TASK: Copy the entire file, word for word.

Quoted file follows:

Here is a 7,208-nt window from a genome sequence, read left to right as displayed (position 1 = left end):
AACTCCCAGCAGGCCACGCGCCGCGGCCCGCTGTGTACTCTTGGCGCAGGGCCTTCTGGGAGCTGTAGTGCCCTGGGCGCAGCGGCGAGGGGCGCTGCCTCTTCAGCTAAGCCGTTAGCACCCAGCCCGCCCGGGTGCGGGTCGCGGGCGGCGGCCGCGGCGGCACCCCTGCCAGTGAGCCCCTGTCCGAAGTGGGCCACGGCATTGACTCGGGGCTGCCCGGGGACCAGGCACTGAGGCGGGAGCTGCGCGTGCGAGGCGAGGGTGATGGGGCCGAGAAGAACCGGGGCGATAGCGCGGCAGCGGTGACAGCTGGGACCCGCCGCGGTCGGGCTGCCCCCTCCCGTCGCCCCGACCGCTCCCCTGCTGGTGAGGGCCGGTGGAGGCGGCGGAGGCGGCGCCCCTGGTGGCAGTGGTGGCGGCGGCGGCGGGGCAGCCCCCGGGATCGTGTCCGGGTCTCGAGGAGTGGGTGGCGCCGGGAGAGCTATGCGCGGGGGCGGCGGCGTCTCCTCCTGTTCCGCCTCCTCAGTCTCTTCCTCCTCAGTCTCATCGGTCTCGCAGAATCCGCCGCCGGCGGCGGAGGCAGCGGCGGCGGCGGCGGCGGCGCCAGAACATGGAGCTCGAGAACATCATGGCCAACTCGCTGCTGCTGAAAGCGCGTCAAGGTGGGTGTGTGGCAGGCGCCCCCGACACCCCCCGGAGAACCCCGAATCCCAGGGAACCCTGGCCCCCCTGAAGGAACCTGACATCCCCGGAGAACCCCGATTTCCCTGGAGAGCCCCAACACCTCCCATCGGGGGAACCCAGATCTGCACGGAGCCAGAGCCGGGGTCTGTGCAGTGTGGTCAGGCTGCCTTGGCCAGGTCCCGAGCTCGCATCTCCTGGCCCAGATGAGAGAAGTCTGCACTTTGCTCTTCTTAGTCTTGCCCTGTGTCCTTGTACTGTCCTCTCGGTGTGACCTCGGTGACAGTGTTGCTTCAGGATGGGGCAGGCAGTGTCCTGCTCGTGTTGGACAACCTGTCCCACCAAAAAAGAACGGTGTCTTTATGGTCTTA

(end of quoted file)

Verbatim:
Here is a 7,208-nt window from a genome sequence, read left to right as displayed (position 1 = left end):
AACTCCCAGCAGGCCACGCGCCGCGGCCCGCTGTGTACTCTTGGCGCAGGGCCTTCTGGGAGCTGTAGTGCCCTGGGCGCAGCGGCGAGGGGCGCTGCCTCTTCAGCTAAGCCGTTAGCACCCAGCCCGCCCGGGTGCGGGTCGCGGGCGGCGGCCGCGGCGGCACCCCTGCCAGTGAGCCCCTGTCCGAAGTGGGCCACGGCATTGACTCGGGGCTGCCCGGGGACCAGGCACTGAGGCGGGAGCTGCGCGTGCGAGGCGAGGGTGATGGGGCCGAGAAGAACCGGGGCGATAGCGCGGCAGCGGTGACAGCTGGGACCCGCCGCGGTCGGGCTGCCCCCTCCCGTCGCCCCGACCGCTCCCCTGCTGGTGAGGGCCGGTGGAGGCGGCGGAGGCGGCGCCCCTGGTGGCAGTGGTGGCGGCGGCGGCGGGGCAGCCCCCGGGATCGTGTCCGGGTCTCGAGGAGTGGGTGGCGCCGGGAGAGCTATGCGCGGGGGCGGCGGCGTCTCCTCCTGTTCCGCCTCCTCAGTCTCTTCCTCCTCAGTCTCATCGGTCTCGCAGAATCCGCCGCCGGCGGCGGAGGCAGCGGCGGCGGCGGCGGCGGCGCCAGAACATGGAGCTCGAGAACATCATGGCCAACTCGCTGCTGCTGAAAGCGCGTCAAGGTGGGTGTGTGGCAGGCGCCCCCGACACCCCCCGGAGAACCCCGAATCCCAGGGAACCCTGGCCCCCCTGAAGGAACCTGACATCCCCGGAGAACCCCGATTTCCCTGGAGAGCCCCAACACCTCCCATCGGGGGAACCCAGATCTGCACGGAGCCAGAGCCGGGGTCTGTGCAGTGTGGTCAGGCTGCCTTGGCCAGGTCCCGAGCTCGCATCTCCTGGCCCAGATGAGAGAAGTCTGCACTTTGCTCTTCTTAGTCTTGCCCTGTGTCCTTGTACTGTCCTCTCGGTGTGACCTCGGTGACAGTGTTGCTTCAGGATGGGGCAGGCAGTGTCCTGCTCGTGTTGGACAACCTGTCCCACCAAAAAAGAACGGTGTCTTTATGGTCTTA